With Powerful Murals, Hale Woodruff Paved The Way For African-American Artists The pioneering African-American artist and teacher is the subject of not one but two exhibitions in Kansas City. His great nephew Shawn Hughes remembers him as reserved but with "an awesome presence."
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With Powerful Murals, Hale Woodruff Paved The Way For African-American Artists

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With Powerful Murals, Hale Woodruff Paved The Way For African-American Artists

With Powerful Murals, Hale Woodruff Paved The Way For African-American Artists

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SCOTT SIMON, HOST:

Hale Woodruff had a profound influence on 20th century American art, although the African-American artist found greater acceptance in Paris and later in Mexico, where he studied with Diego Rivera. Woodruff's own murals at Talladega College in Alabama are among his best-known works. Now those murals are concluding a national tour in Kansas City where his family has roots. C.J. Janovy from member station KCUR has more of the Woodruff story.

C.J. JANOVY, BYLINE: Sean Hughes is at the Nelson-Atkins Museum of Art surrounded by American history, giant paintings in vivid colors with nearly life-sized figures.

SEAN HUGHES: Wow.

JANOVY: On one wall, a deck full of slaves is about to mutiny on the Amistad. On another wall, an urgent scene in the woods, as slaves are about to cross the Ohio River to freedom.

HUGHES: Makes you think and wonder. And I'm always drawn to go look at him.

JANOVY: In the second mural, the trial of the Amistad mutineers, is a man in a green shirt in the crowd. It's a self-portrait of Hughes's great uncle, Hale Woodruff.

HUGHES: He always puts his image in his works.

JANOVY: This exhibition was organized by the High Museum in Atlanta and it's toured several cities. Sean Hughes has seen the murals in New York and Washington, D.C. He was a young man when his great uncle died, so he got to spend time with them.

HUGHES: He was a very sophisticated man. I mean, our family was very outgoing and gregarious. But he was very reserved, very quiet. And he was just - he had an awesome presence about him.

JANOVY: Growing up in Kansas City, Hughes knew about the famous muralist Thomas Hart Benton who lived and taught here and he learned about the European painters in high school. But he didn't learn about his great uncle's importance until he went to Fisk University in Nashville.

HUGHES: The first day, I walk into the library. And as I walk into the library, I look to my right and they had a huge exhibit of Uncle Hale. I was so excited about it I ran back to the dorm, called my mother collect and I said, Mom, Mom, they got an entire corner dedicated to Uncle Hale. And she said, yeah, and I want you to get off this phone, go over and read every book and learn not only about him but learn about Aaron Douglas and the many other great artists - African-American artists that are in the world.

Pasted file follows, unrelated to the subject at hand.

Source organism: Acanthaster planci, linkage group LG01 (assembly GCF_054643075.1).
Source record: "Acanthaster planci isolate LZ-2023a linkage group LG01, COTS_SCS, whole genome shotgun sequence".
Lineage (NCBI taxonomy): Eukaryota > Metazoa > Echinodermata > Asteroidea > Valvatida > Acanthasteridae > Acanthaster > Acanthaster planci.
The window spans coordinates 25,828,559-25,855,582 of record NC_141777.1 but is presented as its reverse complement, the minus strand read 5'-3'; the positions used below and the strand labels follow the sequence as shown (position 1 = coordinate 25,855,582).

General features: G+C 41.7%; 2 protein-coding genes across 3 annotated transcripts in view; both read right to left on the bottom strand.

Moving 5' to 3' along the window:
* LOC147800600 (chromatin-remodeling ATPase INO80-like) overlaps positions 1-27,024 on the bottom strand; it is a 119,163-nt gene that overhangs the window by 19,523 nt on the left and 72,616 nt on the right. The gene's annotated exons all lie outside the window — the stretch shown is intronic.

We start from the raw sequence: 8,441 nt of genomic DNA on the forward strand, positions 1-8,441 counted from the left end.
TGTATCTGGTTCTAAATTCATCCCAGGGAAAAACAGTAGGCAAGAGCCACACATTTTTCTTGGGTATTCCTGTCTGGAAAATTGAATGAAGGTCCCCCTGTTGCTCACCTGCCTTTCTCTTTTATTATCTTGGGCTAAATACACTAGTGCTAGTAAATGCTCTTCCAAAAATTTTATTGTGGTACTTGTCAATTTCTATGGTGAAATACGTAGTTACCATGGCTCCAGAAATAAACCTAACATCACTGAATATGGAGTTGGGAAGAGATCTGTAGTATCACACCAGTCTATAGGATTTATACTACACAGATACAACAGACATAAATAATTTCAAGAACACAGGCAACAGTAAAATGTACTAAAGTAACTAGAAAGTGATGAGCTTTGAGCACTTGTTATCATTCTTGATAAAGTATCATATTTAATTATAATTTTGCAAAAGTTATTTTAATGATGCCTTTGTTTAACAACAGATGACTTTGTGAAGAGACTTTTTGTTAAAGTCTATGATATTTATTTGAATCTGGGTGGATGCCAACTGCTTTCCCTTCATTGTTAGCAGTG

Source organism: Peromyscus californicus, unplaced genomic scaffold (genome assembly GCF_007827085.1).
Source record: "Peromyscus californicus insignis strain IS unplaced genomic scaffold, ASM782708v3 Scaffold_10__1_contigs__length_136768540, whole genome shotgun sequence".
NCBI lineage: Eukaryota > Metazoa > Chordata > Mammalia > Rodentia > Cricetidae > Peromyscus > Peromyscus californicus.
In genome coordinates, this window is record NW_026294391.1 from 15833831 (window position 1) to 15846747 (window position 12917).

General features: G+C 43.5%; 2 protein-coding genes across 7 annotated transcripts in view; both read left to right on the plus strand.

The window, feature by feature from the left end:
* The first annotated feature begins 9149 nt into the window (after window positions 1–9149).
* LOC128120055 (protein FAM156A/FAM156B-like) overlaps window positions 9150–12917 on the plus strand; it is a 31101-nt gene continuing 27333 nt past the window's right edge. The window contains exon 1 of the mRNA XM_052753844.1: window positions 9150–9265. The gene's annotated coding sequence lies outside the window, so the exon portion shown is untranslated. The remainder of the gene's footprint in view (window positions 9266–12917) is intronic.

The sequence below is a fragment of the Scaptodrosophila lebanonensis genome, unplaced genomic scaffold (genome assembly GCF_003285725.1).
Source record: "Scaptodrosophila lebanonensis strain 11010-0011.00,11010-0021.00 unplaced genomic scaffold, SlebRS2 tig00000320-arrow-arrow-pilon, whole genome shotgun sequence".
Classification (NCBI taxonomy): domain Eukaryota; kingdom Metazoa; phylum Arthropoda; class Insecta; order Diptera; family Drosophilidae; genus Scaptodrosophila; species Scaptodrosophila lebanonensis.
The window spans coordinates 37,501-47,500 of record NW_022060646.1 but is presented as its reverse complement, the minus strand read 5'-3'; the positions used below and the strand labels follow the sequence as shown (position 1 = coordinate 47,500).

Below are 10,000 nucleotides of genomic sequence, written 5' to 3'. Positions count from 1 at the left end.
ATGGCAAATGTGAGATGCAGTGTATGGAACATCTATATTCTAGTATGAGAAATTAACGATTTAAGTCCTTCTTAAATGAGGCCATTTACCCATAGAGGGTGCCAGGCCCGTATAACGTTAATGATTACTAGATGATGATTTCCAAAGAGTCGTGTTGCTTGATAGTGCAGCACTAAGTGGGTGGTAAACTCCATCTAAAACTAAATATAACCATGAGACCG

JANOVY: Hale Woodruff was a pioneer, says David C. Driskell, a distinguished art professor emeritus at the University of Maryland, College Park.

DAVID C. DRISKELL: First of all, being one of the major teachers mid-20th century at historically black colleges and university teaching art where there weren't that many people teaching in that discipline.

JANOVY: In 1942, when Woodruff was at Atlanta University, he founded what was known as the Exhibition for African-American Artists.

DRISKELL: Which was the only venue where people of color could exhibit on a national scale without the force of the segregation.

JANOVY: This was a place where black artists could compete and have their work judged by a mixed jury of blacks and whites. Major artists like Romare Bearden, Jacob Lawrence and many others considered Woodruff a mentor. And Driskell says he painted their story as well.

DRISKELL: By bringing subjects of importance relating to the African-American experience to the American art canon, he was very much bent on helping to tell the history of African-Americans by painting murals.

JANOVY: Woodruff's wife Theresa was Sean Hughes's great aunt. So he organized another exhibition across town in the art gallery at the American Jazz Museum.

SONIE JOI THOMPSON-RUFFIN: This is a part of the family collection.

HUGHES: That's awesome.

JANOVY: He's going through a box of photographs and family heirlooms with curator Sonie Joi Thompson-Ruffin.

THOMPSON-RUFFIN: This is something that Hale did.

HUGHES: Wow.

JANOVY: This exhibition includes Christmas cards Woodruff painted for his relatives, abstract paintings and some of his black and white prints. Curator Thompson-Ruffin says Woodruff deserves two concurrent exhibitions.

THOMPSON-RUFFIN: Now you can't get enough black. Now you can't get enough African-American art. We are now considered American artists. This is the man that paved the way.

JANOVY: By the time Hale Woodruff died in 1980, he was recognized by his peers in the art world, but he still had a warning for his great nephew, Sean Hughes.

HUGHES: I can remember as a young man sitting at his feet, he would draw something. My sister and I would be there drawing and he would tell us, yeah, you guys got talent but it's not going to do you any good. He said my paintings are not going to make any matter. The only thing it's going to do, it'll be worth something to you guys. And he drilled that in my mom's head. He said, yeah, they really talented artists in their own right. But send them to law school.

JANOVY: Hale Woodruff was wrong about one thing. His paintings did matter. For NPR News, I'm C.J. Janovy in Kansas City.

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